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Q: #556. In (1 Sam 5:6,9,12), it says that God "smote" the Philistines with "emerods." What were "emerods?"

     A: The word “emerods” is used 8 times in the Bible, and all but one of these uses are found in 1st Samuel chapters 5 & 6. The Greek word “ophel” is used in (Deut 28:27)(1 Sam 5:6,9,12)(1 Sam 6:4,5), and the Greek word “tchor” is used in (1 Sam 6:11,17). Nearly all versions of the Bible translate both of these Greek words as “tumors” rather than “emerods.” Strong’s does this as well.

     In (1 Sam Ch. 5 & 6), we see that the Philistines had captured the Ark of the Covenant in a battle with the Israelites, and placed it in their pagan temple. This resulted in God striking them (“smoting them”) with “tumors.” So, what were these “tumors?” Nearly all scholars believe that these “tumors” were one of two things: “hemorrhoids” or “bubonic plague.” 

     A majority of scholars believe that these “tumors” were “hemorrhoids,” and the word “emerods” is sometimes used synonymously for hemorrhoids. The primary verse used to support that emerods were hemorrhoids is found in (1 Sam 5:9) of the KJV version of the Bible, which says, “and he (God) smote the men of the city, both small and great, and they had emerods in their secret parts.” Since “secret parts” (the groin and anus areas) is where “hemorrhoids” occur, it is deduced that this is how God “smote” the Philistines.

     However, it should be noted that, from what I can find, the words “secret parts” are not found in the original Greek.  Virtually no modern versions use these words, stopping with (paraphrasing) “and God smote the men of the city with tumors.” 

     So, if we go with God “smiting” the Philistines with “tumors,” and these were not necessarily in the “secret parts,” then we move to our other possibility, and that is that God struck them with the “bubonic plague.” And, I believe this is the better explanation. Why do I come to this conclusion? Let’s look!

     First, we need to look at (1 Sam 5:10)(NASB), which says “So they sent the ark of God to Ekron. And as the ark of God came to Ekron the Ekronites cried out, saying, “They have brought the ark of the God of Israel around to us, to KILL US and our people.” (1 Sam 5:11) continues, “Send away the ark of the God of Israel, and let it go back to its own place, so that it does not KILL US and our people.” For there was a DEADLY DESTRUCTION throughout all the city; the hand of God was very heavy there” (caps emphasis mine). In other words, the plague that God sent was apparently “killing” people (smote – Gr. “nakah,” can also mean “to kill”). Now, hemorrhoids hurt (sometimes a LOT), but they don’t kill people.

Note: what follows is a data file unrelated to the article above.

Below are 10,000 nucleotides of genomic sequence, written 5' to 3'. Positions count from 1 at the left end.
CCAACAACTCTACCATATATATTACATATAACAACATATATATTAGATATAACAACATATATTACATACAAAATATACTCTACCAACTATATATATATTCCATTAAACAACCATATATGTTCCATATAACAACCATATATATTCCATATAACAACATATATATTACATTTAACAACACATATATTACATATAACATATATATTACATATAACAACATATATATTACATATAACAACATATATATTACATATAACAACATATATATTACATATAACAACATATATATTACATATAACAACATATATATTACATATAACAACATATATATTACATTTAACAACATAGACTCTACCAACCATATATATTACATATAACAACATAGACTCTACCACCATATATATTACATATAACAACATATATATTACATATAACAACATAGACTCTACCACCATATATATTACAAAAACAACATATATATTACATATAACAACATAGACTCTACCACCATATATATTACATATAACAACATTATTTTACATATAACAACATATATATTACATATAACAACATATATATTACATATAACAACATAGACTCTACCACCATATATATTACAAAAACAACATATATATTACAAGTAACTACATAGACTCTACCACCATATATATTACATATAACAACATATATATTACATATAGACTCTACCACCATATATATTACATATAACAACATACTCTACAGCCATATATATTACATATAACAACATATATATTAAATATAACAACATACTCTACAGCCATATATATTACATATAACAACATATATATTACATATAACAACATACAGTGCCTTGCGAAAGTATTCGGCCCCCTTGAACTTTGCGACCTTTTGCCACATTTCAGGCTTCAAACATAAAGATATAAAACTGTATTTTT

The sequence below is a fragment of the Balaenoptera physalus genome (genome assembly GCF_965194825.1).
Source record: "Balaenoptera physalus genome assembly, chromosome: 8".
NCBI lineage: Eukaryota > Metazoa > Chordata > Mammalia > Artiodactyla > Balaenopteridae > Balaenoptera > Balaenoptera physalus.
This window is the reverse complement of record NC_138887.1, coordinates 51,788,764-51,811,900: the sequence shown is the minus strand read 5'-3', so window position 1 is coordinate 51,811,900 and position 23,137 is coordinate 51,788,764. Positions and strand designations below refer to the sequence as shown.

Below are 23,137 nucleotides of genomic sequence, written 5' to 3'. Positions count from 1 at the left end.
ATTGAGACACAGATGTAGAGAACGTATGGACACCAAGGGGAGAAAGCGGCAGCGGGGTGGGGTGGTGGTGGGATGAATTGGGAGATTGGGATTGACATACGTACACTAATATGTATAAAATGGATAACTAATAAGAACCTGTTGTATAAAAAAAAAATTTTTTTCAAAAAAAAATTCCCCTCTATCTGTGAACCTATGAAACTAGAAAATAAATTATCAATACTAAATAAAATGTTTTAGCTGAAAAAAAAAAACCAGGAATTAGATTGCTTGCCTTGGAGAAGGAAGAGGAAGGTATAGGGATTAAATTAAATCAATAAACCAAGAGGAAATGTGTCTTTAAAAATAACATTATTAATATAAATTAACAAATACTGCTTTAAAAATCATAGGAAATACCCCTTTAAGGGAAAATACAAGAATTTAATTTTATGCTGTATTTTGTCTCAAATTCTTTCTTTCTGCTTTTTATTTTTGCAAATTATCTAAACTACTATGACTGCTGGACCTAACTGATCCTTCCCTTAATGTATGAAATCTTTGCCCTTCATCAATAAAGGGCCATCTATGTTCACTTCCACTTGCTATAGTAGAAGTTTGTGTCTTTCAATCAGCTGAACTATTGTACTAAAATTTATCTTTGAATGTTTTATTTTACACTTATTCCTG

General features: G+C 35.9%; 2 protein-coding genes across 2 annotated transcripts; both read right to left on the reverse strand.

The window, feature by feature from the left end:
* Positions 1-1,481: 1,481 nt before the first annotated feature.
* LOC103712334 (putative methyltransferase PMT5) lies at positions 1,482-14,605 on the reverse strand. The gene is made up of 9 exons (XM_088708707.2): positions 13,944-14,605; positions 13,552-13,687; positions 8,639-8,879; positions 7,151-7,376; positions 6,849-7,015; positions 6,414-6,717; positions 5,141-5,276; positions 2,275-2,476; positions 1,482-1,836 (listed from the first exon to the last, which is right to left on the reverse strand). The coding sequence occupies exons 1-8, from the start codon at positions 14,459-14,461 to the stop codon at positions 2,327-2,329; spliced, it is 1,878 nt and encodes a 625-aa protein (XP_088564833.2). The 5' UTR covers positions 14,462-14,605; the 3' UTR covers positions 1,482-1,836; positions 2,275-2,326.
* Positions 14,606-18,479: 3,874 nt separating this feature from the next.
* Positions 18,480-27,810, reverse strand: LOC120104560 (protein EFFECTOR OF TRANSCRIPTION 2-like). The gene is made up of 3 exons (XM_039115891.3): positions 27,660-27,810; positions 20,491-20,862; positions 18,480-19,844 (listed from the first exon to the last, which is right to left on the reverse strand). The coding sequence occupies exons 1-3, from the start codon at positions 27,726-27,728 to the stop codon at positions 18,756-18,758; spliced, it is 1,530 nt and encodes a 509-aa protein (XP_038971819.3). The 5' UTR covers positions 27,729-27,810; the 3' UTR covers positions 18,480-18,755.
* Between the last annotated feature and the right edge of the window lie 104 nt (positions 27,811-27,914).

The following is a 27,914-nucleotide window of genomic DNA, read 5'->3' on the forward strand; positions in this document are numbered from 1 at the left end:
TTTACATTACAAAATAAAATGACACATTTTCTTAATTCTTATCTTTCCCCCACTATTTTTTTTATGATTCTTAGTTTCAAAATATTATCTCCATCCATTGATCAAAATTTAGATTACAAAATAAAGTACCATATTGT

Secondly, in (1 Sam 6:4-5), we learn that in conjunction with the plague that “rats ravaged the land.” This is KEY! Rats have been linked to several huge outbreaks of the “bubonic plague.” Perhaps the greatest one, in the 14th century, was called the “Black Death,” and it resulted in the death of about 50 million people! (Wikipedia says it killed up to 60% of the European population!)

     One of the primary symptoms of bubonic plague is that “tumors” appear on the skin. While it is mostly treatable now, if left untreated, anywhere from 30 – 60% of the people who contract it end up dying.

     So, why did the KJV translators point towards “hemorrhoids” as the “plague” that God sent upon the Philistines, rather than “bubonic plague?” As I studied this, I found something VERY interesting! It wasn’t until 1894 that the bacteria that causes bubonic plague was discovered (credited to a man named Alexandre Yersin), and two years after this, that it was discovered (by Jean-Paul Simond) that this bacteria is spread by the bite of a “rat-flea” (Xenopsylla cheopis), which is a parasite of rodents, primarily rats. (The bacteria that causes bubonic plague is passed by rat-fleas first feeding on the blood of rats, and then biting humans afterwards.)

     In other words, when the KJV was published in 1611, they didn’t know that the “bubonic plague,” which causes tumors and kills people, is spread from “flea-infested” rats! Therefore, the KJV translators did not make the connection between the “tumors” and “rats,” which is found in 1st Samuel. Instead, they went with something that they “knew” caused “tumors,” and that was “hemorrhoids” (likely adding “secret parts” to reinforce this belief).

 ***Note: Again, while I love the KJV Bible, this is another reason why we should not consider the KJV an “infallible, God-inspired” version of the Bible. It contains translation errors, just like any other “version” of the Bible. (See: Q: #1.)

     Therefore, I believe that “bubonic plague” was the cause of the “tumors” that resulted from God’s punishment on the Philistines.

Copyright: © Steve Shirley

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